Erskine Morris (1913 – 1997)

Erskine Morris (1913 – 1997)

Tuesday, February 16, 2016

One of Fred Kennedy's - Pearl of the Coast Revisited

Nearly six years ago, I posted what I still feel is some of the most beautiful Gaspesian fiddle music I've encountered during my time working with Brian Morris on this blog. Back in April 2010, Brian salvaged twenty-five seconds of a tune off an old reel-to-reel that his father made in the 1960s and the sound has captivated me since I first heard it. For lack of a title, Brian decided to call this tune "Pearl From the Coast" back in 2010, a reference to Douglastown's unofficial title.

Here is the twenty-five second clip

Although twenty-five seconds was enough to give me a sense of both parts of the tune, I wasn't sure if Erskine played any variations throughout the rest of the performance. Or perhaps there were even additional parts not captured in this recorded fragment?

Last month, however, Brian sent me a tune he had just found. It was on one of the remaining tapes of his father's that he had yet to digitize. Erskine identifies it as one of Fred Kennedy's tunes. As I listened for the first time, I began to smile as I knew I was hearing something familiar if somewhat distant. And then it dawned on me that this was the mysterious and beautiful tune from the early days of this project. The tempo here is faster and more driving, but it is otherwise quite close to the other performance, crooked twists and all.

Here is the latest recording, "One of Fred Kennedy's"

Douglastown - The Pearl of the Coast
We haven't been able to find out much about Fred Kennedy although he was clearly a fiddler from Douglastown. According to Joseph and Anthony Drody, he was one of the very old local fiddlers who they don't remember very well.

The wonderful site, "Our Gaspé Roots," shows a Frederick Thomas Kennedy who lived from 1855 until 1942. Given when this Fred Kennedy lived, Erskine would have known him in Douglastown from before his stint in the army; and Joseph and Anthony would have been teenagers when he died at age 87. And so it is possible that this is the same Fred Kennedy from whom Erskine learned this gorgeous tune.

If so, his parents were John Kennedy and Catherine Morris, both born in the 1810s. This Fred Kennedy's great-grandfathers were William Kennedy and Thomas Morris, both among the first settlers of Douglastown, having arrived in 1785. William Kennedy (approx. 1740-1797) was an Irish-born Loyalist refugee who had been living in New York State before the American Revolution broke out; Thomas Morris (about 1750-1792) was also Irish-born and had been a British sea captain who had fought the American's at Valcour Island and later escorted Loyalist refugees to both New Carlisle and Douglastown (where he also settled). More information on Douglastown's early settlers can be found in Al White's newsletters, the Douglastown Historical Review from a few years back. I find myself constantly returning to his newsletters for the extensive research they contain.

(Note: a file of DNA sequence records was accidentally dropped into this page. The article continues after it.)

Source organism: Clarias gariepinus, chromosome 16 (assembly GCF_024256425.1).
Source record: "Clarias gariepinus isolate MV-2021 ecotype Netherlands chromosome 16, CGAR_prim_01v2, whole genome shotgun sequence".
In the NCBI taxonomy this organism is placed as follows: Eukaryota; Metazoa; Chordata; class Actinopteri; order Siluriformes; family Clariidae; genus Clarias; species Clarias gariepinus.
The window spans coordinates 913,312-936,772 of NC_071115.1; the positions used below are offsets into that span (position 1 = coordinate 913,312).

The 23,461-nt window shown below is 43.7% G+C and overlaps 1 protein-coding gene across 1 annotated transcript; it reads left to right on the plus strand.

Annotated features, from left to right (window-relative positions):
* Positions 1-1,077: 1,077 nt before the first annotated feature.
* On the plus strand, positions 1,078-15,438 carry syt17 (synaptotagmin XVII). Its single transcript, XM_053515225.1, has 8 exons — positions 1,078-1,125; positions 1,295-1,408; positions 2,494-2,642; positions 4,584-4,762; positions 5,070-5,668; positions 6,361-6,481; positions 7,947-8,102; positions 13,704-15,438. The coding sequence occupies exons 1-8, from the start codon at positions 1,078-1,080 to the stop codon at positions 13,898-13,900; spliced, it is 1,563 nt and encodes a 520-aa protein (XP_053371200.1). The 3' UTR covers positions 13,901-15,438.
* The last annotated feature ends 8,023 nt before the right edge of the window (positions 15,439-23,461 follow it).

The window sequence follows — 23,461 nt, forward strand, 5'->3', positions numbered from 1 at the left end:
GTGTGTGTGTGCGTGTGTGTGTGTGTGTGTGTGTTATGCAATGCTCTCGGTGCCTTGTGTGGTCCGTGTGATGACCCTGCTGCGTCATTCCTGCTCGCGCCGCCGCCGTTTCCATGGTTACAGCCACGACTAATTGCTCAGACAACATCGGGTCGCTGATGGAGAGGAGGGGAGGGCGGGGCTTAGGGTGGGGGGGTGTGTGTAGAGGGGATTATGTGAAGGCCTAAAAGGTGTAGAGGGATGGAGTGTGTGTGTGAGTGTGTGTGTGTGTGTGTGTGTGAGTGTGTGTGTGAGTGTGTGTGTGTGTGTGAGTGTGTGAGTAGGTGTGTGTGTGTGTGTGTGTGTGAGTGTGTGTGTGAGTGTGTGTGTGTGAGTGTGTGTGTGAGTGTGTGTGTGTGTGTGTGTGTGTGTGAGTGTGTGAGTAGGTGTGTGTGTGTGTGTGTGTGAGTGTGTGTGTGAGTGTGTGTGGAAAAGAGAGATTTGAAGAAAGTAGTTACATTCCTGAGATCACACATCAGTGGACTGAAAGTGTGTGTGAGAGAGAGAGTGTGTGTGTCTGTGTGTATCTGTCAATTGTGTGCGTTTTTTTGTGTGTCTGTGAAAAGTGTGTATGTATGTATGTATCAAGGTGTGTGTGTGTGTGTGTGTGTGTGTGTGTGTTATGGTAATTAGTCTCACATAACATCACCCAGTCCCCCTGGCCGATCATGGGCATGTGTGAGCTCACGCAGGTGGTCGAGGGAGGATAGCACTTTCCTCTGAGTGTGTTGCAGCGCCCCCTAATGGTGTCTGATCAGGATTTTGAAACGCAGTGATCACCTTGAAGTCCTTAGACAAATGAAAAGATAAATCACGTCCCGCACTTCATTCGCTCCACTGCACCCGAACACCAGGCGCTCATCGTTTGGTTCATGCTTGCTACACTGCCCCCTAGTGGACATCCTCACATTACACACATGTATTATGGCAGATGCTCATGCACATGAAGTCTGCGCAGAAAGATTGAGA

Thursday, February 4, 2016

"Uncle Peter's Tune" - Erskine & King Marion

Here's a tune that caught my ear a few years ago and is one I've been playing often for the past six months. Erskine didn't supply a title for it—this came a few years later when I found a tape of old Gaspe fiddlers in Willie Methot's collection. On the tape, Kingsley Marion played this tune during a house party and the person recording announced it as "Uncle Peter's Tune." Kingsley (or "King" as he was known) seems to have been from the Line Road, either Bougainville or Belle-Anse. Some of the old timers still remember him but he left the coast many years ago. I'm in the process of finding out more information on him. He was certainly a wonderful player. Also, if any readers thinks they might know who Uncle Peter was, drop us a line.

Both Erskine and King provide some nice footwork along with the tune, Erskine using what sounds like quite a bit of double toeing to my ears. Bill Lucas from Haldimand also played this tune and so it seems the tune may have once been in wide circulation around the Gaspé area. This lovely melody is just a little peculiar, with loads of lift. It starts off with a charming and sharp melody in G, but when the turn hits it sounds more like a bunch of syncopated bow riffs than a clear melody. As Brian Morris told me a few years ago when we were talking about the character of the old Gaspé tunes:

They’re more rhythmic instead of melodic, because the dancers loved that. I mean there’s syncopated, off-beat stuff. Man, it’s good for dancing. (Brian Morris, July, 2011)

The view from the yard at Belle-Anse School